IMG_2130Bananas and plantains -- they resemble each other, and they're related too.   I eat a banana almost every morning, but, I can't say the same for the plantain.  By accident or out of curiosity, if you've ever peeled a plantain and taken a taste, you knew you weren't eating a banana. That said, when sautéed, the taste and texture of the yellow plantain is remarkable.  As a lover of sautéed bananas, a la bananas foster for dessert, or atop eggnog pancakes w/sautéed butter-rum 'n nog bananas, I find this fascinating.

IMG_20943  black-streaked, not black, yellow plantains, peeled and cut into 3/4"-thick discs

6  tablespoons lightly-packed light-brown sugar

1/4  teaspoon ground Jamaican allspice

1/4  teaspoon ground cinnamon

1/8  teaspoon ground cloves

1/4  teaspoon sea salt

6  tablespoons peanut oil

IMG_2097 IMG_2097~ Step 1.  In a small bowl, stir to thoroughly combine the lightly-packed light-brown sugar with the ground Jamaican allspice, cinnamon, cloves and sea salt -- make sure the spices are thoroughly incorporated throughout.  Set aside.

IMG_2103 IMG_2103 IMG_2103 IMG_2103 IMG_2103 IMG_2103~Step 2.  Peel and slice each plantain into 3/4"-thick coins, placing them in an 8" x 8" x 2" baking dish as you work.  Even thickness = even cooking. Add the sugar mixture.  Using a large rubber spatula, toss plantains in sugar mixture to coat.  Note:  My baking dish has a lid so I just seal it tight and give the dish a few vigorous shakes.

IMG_2117 IMG_2117 IMG_2117 ~Step 3.  Place and heat the oil in a 12" nonstick skillet over medium- medium-high heat.  When the oil is hot, little waves will appear across the surface.  Using your fingertips, one-at-a time, gently place the plantains, side-by-side and in a single layer, in the hot oil.  Sauté until light-golden on the first side, about 4-5 minutes.  With the aid of a fork and/or a thin spatula, flip plantains over (without poking holes in them) and cook until light-golden on second sides, 4-5 minutes. Throughout the cooking process, regulate/adjust the heat as needed, to keep plantains sizzling without scorching.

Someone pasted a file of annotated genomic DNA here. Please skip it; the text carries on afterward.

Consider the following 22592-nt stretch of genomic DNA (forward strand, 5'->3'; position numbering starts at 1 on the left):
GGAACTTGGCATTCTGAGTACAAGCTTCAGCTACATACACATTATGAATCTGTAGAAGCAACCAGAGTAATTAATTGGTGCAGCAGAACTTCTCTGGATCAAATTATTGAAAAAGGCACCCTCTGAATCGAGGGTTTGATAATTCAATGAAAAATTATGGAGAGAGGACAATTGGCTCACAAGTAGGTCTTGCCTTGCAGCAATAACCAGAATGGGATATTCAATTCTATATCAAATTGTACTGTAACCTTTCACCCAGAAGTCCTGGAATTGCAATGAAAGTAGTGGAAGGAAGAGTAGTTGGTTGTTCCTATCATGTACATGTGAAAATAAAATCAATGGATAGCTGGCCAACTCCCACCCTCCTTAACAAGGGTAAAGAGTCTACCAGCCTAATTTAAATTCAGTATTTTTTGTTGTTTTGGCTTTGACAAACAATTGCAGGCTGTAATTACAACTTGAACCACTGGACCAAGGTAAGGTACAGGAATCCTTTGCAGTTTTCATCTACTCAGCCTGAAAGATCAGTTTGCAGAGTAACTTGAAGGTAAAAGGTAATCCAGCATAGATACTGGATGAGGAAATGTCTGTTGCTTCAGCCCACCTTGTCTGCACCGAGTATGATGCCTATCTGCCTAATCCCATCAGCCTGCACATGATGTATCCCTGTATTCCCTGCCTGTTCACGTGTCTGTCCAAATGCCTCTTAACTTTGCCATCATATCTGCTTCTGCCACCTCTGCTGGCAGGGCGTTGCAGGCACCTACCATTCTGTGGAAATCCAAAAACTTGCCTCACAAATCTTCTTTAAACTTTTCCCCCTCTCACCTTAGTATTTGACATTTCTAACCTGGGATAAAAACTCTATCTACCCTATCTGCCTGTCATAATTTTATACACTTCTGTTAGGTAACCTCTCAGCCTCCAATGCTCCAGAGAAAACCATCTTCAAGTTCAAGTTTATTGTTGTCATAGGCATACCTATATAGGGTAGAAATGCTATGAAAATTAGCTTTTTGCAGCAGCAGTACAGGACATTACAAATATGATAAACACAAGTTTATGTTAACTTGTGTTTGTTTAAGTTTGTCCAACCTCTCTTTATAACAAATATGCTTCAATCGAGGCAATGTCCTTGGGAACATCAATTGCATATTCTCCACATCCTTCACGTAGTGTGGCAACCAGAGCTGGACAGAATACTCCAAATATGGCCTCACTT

IMG_2148~ Step 4.  With the aid of a fork and/or a thin spatula transfer plantains (without poking holes in them) to 1-2 plates.  Allow plantains to rest on the plate, 1-1 1/2 minutes, then flip them over and allow them to rest again for 1-1 1/2 minutes.  Repeat the entire flipping process from start-to-finish one more time prior to transferring to a serving bowl -- plantains will be sticky, but manageable, and this post-sauté flipping process prevents them from sticking together when served.

Serve hot, warm or at room temp.  Once cooled, cover & store in refrigerator, then serve chilled or gently reheated in microwave.

IMG_2126Chifles (deep-fried plantain chips) = green plantains. 

IMG_2006Sweet & Caramelized Island-Spiced Yellow Plantains:  Recipe yields 4 side-servings.

Special Equipment List:  cutting board; chef's knife; 8" x 8" x 2" baking dish, preferably w/a lid; large rubber spatula; 12" nonstick skillet; fork and/or thin spatula

IMG_1236Cook's Note:  I don't cook Caribbean food often, but when I do, it's island-style good.  Thanks to a couple of chef friends, I know just enough about this cuisine to be dangerous without straying from the core flavors. ~ Don't Worry, Be Happy: Jamaican-Style Beef Patties ~. 

"We are all in this food world together." ~ Melanie Preschutti

(Recipe, Commentary and Photos courtesy of Melanie's Kitchen/Copyright 2018)

"We are all in this food world together." ~ Melanie Preschutti

(Recipe, Commentary and Photos courtesy of Melanie's Kitchen/Copyright 2018)